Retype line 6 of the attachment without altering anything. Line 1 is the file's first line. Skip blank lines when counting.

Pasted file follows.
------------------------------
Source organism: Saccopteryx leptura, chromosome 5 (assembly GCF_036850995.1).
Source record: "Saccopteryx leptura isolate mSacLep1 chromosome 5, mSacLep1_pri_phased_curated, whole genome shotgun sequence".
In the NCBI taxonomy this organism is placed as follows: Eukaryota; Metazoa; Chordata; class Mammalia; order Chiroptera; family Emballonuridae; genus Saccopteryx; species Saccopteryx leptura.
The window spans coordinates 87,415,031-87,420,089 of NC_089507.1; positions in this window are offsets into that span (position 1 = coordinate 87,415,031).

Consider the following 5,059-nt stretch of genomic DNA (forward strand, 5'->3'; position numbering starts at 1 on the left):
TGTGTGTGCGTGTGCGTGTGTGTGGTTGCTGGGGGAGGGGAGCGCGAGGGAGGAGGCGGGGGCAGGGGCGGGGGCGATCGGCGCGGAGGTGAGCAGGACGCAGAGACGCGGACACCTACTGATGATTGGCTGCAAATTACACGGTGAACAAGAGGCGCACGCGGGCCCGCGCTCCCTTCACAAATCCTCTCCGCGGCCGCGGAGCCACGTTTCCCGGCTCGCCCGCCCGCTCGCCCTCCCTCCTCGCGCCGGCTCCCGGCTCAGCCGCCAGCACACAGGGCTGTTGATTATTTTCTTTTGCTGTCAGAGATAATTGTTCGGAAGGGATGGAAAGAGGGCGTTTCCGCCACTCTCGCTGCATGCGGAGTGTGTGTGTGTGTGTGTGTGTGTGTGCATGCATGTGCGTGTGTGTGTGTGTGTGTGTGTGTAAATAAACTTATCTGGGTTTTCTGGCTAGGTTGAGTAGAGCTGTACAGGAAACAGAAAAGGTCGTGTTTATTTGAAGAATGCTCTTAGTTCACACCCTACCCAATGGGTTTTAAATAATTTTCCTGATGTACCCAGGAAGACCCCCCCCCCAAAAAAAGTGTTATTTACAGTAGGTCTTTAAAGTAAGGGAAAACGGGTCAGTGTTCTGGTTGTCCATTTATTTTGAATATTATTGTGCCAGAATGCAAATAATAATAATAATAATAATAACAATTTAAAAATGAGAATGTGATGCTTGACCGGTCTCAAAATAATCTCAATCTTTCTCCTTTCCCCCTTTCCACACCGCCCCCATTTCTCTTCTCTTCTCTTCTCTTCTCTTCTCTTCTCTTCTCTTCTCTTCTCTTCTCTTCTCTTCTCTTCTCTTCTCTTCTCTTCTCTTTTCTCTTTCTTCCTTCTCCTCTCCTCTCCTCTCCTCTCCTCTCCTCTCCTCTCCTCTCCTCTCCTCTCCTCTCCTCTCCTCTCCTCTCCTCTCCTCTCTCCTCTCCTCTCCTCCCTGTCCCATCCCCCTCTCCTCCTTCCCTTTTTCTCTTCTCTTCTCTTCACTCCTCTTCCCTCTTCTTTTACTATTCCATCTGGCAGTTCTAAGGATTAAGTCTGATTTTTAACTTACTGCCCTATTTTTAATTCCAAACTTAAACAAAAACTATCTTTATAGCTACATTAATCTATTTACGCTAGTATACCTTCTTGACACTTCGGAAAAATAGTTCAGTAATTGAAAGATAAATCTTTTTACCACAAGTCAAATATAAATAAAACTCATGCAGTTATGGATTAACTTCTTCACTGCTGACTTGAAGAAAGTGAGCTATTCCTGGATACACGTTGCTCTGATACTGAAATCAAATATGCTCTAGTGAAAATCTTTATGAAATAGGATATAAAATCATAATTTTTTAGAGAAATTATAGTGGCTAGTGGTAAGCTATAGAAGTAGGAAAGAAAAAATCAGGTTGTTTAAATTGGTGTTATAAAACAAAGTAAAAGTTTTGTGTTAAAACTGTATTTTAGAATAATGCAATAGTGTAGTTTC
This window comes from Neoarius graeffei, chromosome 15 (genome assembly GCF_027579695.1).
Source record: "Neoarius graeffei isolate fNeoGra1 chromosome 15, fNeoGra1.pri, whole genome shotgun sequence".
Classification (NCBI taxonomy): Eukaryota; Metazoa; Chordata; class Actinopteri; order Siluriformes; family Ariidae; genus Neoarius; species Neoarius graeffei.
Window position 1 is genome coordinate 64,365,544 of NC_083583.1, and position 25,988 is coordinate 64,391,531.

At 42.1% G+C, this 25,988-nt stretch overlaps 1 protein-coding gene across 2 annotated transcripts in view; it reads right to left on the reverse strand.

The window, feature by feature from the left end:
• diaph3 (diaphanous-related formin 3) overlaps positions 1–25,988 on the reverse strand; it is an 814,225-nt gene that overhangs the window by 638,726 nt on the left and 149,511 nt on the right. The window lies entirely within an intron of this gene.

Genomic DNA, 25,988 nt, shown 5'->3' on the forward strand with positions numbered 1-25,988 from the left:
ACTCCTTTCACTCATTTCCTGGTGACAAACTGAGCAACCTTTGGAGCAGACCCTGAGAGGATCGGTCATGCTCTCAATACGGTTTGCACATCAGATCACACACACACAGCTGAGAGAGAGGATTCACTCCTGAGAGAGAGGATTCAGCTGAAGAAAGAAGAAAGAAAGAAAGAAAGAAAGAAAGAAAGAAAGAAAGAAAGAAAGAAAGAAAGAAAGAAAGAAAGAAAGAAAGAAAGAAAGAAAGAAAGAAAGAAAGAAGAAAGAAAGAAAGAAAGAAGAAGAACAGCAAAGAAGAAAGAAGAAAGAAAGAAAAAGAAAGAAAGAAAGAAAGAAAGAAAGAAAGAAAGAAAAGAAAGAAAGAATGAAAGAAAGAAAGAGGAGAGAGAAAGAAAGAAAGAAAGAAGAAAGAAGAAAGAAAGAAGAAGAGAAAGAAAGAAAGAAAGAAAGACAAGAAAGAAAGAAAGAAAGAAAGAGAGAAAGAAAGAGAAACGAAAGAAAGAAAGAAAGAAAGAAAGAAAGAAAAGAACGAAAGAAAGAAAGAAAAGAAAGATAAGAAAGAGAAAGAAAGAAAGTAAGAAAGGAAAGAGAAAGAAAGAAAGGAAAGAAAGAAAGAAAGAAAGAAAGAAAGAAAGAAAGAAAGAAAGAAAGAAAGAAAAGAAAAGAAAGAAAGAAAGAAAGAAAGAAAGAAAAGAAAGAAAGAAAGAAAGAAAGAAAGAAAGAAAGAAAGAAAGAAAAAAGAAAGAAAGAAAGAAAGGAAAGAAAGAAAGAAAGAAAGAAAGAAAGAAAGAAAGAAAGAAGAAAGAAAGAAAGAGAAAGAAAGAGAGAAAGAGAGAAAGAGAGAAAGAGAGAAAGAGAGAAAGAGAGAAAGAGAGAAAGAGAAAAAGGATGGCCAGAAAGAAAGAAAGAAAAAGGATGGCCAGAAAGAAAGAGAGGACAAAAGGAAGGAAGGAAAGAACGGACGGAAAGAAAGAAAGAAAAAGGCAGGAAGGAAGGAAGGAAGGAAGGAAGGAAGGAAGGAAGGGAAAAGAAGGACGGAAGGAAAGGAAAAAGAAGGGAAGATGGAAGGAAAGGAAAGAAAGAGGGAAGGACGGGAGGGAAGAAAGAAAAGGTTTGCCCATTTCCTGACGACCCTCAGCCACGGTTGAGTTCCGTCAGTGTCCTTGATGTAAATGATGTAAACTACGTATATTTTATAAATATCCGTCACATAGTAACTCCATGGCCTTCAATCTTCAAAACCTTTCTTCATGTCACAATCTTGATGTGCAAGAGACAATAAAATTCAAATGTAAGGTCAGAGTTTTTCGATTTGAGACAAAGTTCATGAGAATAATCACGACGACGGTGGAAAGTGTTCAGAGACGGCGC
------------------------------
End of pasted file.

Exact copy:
TGTGTGTGCGTGTGCGTGTGTGTGGTTGCTGGGGGAGGGGAGCGCGAGGGAGGAGGCGGGGGCAGGGGCGGGGGCGATCGGCGCGGAGGTGAGCAGGACGCAGAGACGCGGACACCTACTGATGATTGGCTGCAAATTACACGGTGAACAAGAGGCGCACGCGGGCCCGCGCTCCCTTCACAAATCCTCTCCGCGGCCGCGGAGCCACGTTTCCCGGCTCGCCCGCCCGCTCGCCCTCCCTCCTCGCGCCGGCTCCCGGCTCAGCCGCCAGCACACAGGGCTGTTGATTATTTTCTTTTGCTGTCAGAGATAATTGTTCGGAAGGGATGGAAAGAGGGCGTTTCCGCCACTCTCGCTGCATGCGGAGTGTGTGTGTGTGTGTGTGTGTGTGTGCATGCATGTGCGTGTGTGTGTGTGTGTGTGTGTGTAAATAAACTTATCTGGGTTTTCTGGCTAGGTTGAGTAGAGCTGTACAGGAAACAGAAAAGGTCGTGTTTATTTGAAGAATGCTCTTAGTTCACACCCTACCCAATGGGTTTTAAATAATTTTCCTGATGTACCCAGGAAGACCCCCCCCCCAAAAAAAGTGTTATTTACAGTAGGTCTTTAAAGTAAGGGAAAACGGGTCAGTGTTCTGGTTGTCCATTTATTTTGAATATTATTGTGCCAGAATGCAAATAATAATAATAATAATAATAACAATTTAAAAATGAGAATGTGATGCTTGACCGGTCTCAAAATAATCTCAATCTTTCTCCTTTCCCCCTTTCCACACCGCCCCCATTTCTCTTCTCTTCTCTTCTCTTCTCTTCTCTTCTCTTCTCTTCTCTTCTCTTCTCTTCTCTTCTCTTCTCTTCTCTTCTCTTCTCTTTTCTCTTTCTTCCTTCTCCTCTCCTCTCCTCTCCTCTCCTCTCCTCTCCTCTCCTCTCCTCTCCTCTCCTCTCCTCTCCTCTCCTCTCCTCTCCTCTCTCCTCTCCTCTCCTCCCTGTCCCATCCCCCTCTCCTCCTTCCCTTTTTCTCTTCTCTTCTCTTCACTCCTCTTCCCTCTTCTTTTACTATTCCATCTGGCAGTTCTAAGGATTAAGTCTGATTTTTAACTTACTGCCCTATTTTTAATTCCAAACTTAAACAAAAACTATCTTTATAGCTACATTAATCTATTTACGCTAGTATACCTTCTTGACACTTCGGAAAAATAGTTCAGTAATTGAAAGATAAATCTTTTTACCACAAGTCAAATATAAATAAAACTCATGCAGTTATGGATTAACTTCTTCACTGCTGACTTGAAGAAAGTGAGCTATTCCTGGATACACGTTGCTCTGATACTGAAATCAAATATGCTCTAGTGAAAATCTTTATGAAATAGGATATAAAATCATAATTTTTTAGAGAAATTATAGTGGCTAGTGGTAAGCTATAGAAGTAGGAAAGAAAAAATCAGGTTGTTTAAATTGGTGTTATAAAACAAAGTAAAAGTTTTGTGTTAAAACTGTATTTTAGAATAATGCAATAGTGTAGTTTC